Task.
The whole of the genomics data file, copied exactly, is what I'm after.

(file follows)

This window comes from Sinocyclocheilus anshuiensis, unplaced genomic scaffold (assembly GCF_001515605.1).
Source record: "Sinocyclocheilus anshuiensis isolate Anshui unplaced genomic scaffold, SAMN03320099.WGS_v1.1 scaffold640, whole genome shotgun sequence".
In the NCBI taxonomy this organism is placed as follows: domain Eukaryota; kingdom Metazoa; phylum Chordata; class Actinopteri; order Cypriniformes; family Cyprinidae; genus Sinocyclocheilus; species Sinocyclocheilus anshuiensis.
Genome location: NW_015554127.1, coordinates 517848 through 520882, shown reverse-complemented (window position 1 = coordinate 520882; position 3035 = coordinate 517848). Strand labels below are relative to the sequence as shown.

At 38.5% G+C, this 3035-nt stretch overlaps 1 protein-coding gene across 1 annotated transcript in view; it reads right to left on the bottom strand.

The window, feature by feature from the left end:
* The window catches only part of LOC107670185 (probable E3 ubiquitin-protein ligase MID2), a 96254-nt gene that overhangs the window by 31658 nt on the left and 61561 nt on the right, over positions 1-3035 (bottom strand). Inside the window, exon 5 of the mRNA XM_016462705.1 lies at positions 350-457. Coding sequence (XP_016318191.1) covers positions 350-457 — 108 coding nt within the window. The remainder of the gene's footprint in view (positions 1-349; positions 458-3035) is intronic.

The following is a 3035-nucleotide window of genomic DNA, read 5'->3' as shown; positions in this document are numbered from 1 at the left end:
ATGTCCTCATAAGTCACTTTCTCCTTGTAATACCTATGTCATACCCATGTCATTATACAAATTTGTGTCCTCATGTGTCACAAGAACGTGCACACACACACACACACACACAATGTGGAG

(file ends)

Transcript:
This window comes from Sinocyclocheilus anshuiensis, unplaced genomic scaffold (assembly GCF_001515605.1).
Source record: "Sinocyclocheilus anshuiensis isolate Anshui unplaced genomic scaffold, SAMN03320099.WGS_v1.1 scaffold640, whole genome shotgun sequence".
In the NCBI taxonomy this organism is placed as follows: domain Eukaryota; kingdom Metazoa; phylum Chordata; class Actinopteri; order Cypriniformes; family Cyprinidae; genus Sinocyclocheilus; species Sinocyclocheilus anshuiensis.
Genome location: NW_015554127.1, coordinates 517848 through 520882, shown reverse-complemented (window position 1 = coordinate 520882; position 3035 = coordinate 517848). Strand labels below are relative to the sequence as shown.

At 38.5% G+C, this 3035-nt stretch overlaps 1 protein-coding gene across 1 annotated transcript in view; it reads right to left on the bottom strand.

The window, feature by feature from the left end:
* The window catches only part of LOC107670185 (probable E3 ubiquitin-protein ligase MID2), a 96254-nt gene that overhangs the window by 31658 nt on the left and 61561 nt on the right, over positions 1-3035 (bottom strand). Inside the window, exon 5 of the mRNA XM_016462705.1 lies at positions 350-457. Coding sequence (XP_016318191.1) covers positions 350-457 — 108 coding nt within the window. The remainder of the gene's footprint in view (positions 1-349; positions 458-3035) is intronic.

The following is a 3035-nucleotide window of genomic DNA, read 5'->3' as shown; positions in this document are numbered from 1 at the left end:
ATGTCCTCATAAGTCACTTTCTCCTTGTAATACCTATGTCATACCCATGTCATTATACAAATTTGTGTCCTCATGTGTCACAAGAACGTGCACACACACACACACACACACAATGTGGAG